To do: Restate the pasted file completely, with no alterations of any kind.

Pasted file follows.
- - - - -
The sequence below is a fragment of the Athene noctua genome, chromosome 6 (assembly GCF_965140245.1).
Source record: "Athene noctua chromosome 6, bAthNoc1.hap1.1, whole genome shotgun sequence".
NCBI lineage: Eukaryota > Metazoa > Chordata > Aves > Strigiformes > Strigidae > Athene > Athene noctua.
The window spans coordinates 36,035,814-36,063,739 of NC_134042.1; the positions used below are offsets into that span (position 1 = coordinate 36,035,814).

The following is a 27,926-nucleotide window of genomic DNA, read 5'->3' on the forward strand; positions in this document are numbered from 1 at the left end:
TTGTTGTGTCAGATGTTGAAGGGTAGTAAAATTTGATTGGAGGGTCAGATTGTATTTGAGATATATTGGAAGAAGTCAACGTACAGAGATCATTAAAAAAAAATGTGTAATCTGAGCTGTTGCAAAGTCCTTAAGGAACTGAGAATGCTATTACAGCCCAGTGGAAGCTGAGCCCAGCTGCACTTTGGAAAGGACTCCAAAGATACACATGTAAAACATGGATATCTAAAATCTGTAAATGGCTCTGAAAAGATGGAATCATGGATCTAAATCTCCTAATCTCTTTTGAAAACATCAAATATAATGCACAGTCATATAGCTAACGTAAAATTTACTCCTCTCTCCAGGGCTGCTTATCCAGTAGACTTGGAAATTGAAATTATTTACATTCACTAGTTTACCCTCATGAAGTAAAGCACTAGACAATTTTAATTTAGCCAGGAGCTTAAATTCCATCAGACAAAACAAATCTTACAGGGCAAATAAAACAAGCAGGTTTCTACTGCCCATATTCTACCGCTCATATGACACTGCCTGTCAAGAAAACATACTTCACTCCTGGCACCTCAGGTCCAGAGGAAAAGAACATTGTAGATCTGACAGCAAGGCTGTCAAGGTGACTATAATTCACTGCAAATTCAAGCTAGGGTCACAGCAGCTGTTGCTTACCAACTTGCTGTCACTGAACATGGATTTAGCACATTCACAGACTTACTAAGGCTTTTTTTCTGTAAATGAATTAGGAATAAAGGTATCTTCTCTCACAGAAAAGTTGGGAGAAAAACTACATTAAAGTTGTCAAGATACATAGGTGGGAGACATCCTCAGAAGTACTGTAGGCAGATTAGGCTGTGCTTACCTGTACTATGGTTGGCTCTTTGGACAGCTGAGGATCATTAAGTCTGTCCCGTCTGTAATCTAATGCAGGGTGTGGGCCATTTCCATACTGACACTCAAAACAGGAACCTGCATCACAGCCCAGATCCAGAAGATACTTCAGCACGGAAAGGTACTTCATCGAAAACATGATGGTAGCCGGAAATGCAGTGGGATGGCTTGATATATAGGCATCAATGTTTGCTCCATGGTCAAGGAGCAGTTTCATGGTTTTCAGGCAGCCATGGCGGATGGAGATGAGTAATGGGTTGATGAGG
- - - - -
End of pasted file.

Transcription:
The sequence below is a fragment of the Athene noctua genome, chromosome 6 (assembly GCF_965140245.1).
Source record: "Athene noctua chromosome 6, bAthNoc1.hap1.1, whole genome shotgun sequence".
NCBI lineage: Eukaryota > Metazoa > Chordata > Aves > Strigiformes > Strigidae > Athene > Athene noctua.
The window spans coordinates 36,035,814-36,063,739 of NC_134042.1; the positions used below are offsets into that span (position 1 = coordinate 36,035,814).

The following is a 27,926-nucleotide window of genomic DNA, read 5'->3' on the forward strand; positions in this document are numbered from 1 at the left end:
TTGTTGTGTCAGATGTTGAAGGGTAGTAAAATTTGATTGGAGGGTCAGATTGTATTTGAGATATATTGGAAGAAGTCAACGTACAGAGATCATTAAAAAAAAATGTGTAATCTGAGCTGTTGCAAAGTCCTTAAGGAACTGAGAATGCTATTACAGCCCAGTGGAAGCTGAGCCCAGCTGCACTTTGGAAAGGACTCCAAAGATACACATGTAAAACATGGATATCTAAAATCTGTAAATGGCTCTGAAAAGATGGAATCATGGATCTAAATCTCCTAATCTCTTTTGAAAACATCAAATATAATGCACAGTCATATAGCTAACGTAAAATTTACTCCTCTCTCCAGGGCTGCTTATCCAGTAGACTTGGAAATTGAAATTATTTACATTCACTAGTTTACCCTCATGAAGTAAAGCACTAGACAATTTTAATTTAGCCAGGAGCTTAAATTCCATCAGACAAAACAAATCTTACAGGGCAAATAAAACAAGCAGGTTTCTACTGCCCATATTCTACCGCTCATATGACACTGCCTGTCAAGAAAACATACTTCACTCCTGGCACCTCAGGTCCAGAGGAAAAGAACATTGTAGATCTGACAGCAAGGCTGTCAAGGTGACTATAATTCACTGCAAATTCAAGCTAGGGTCACAGCAGCTGTTGCTTACCAACTTGCTGTCACTGAACATGGATTTAGCACATTCACAGACTTACTAAGGCTTTTTTTCTGTAAATGAATTAGGAATAAAGGTATCTTCTCTCACAGAAAAGTTGGGAGAAAAACTACATTAAAGTTGTCAAGATACATAGGTGGGAGACATCCTCAGAAGTACTGTAGGCAGATTAGGCTGTGCTTACCTGTACTATGGTTGGCTCTTTGGACAGCTGAGGATCATTAAGTCTGTCCCGTCTGTAATCTAATGCAGGGTGTGGGCCATTTCCATACTGACACTCAAAACAGGAACCTGCATCACAGCCCAGATCCAGAAGATACTTCAGCACGGAAAGGTACTTCATCGAAAACATGATGGTAGCCGGAAATGCAGTGGGATGGCTTGATATATAGGCATCAATGTTTGCTCCATGGTCAAGGAGCAGTTTCATGGTTTTCAGGCAGCCATGGCGGATGGAGATGAGTAATGGGTTGATGAGG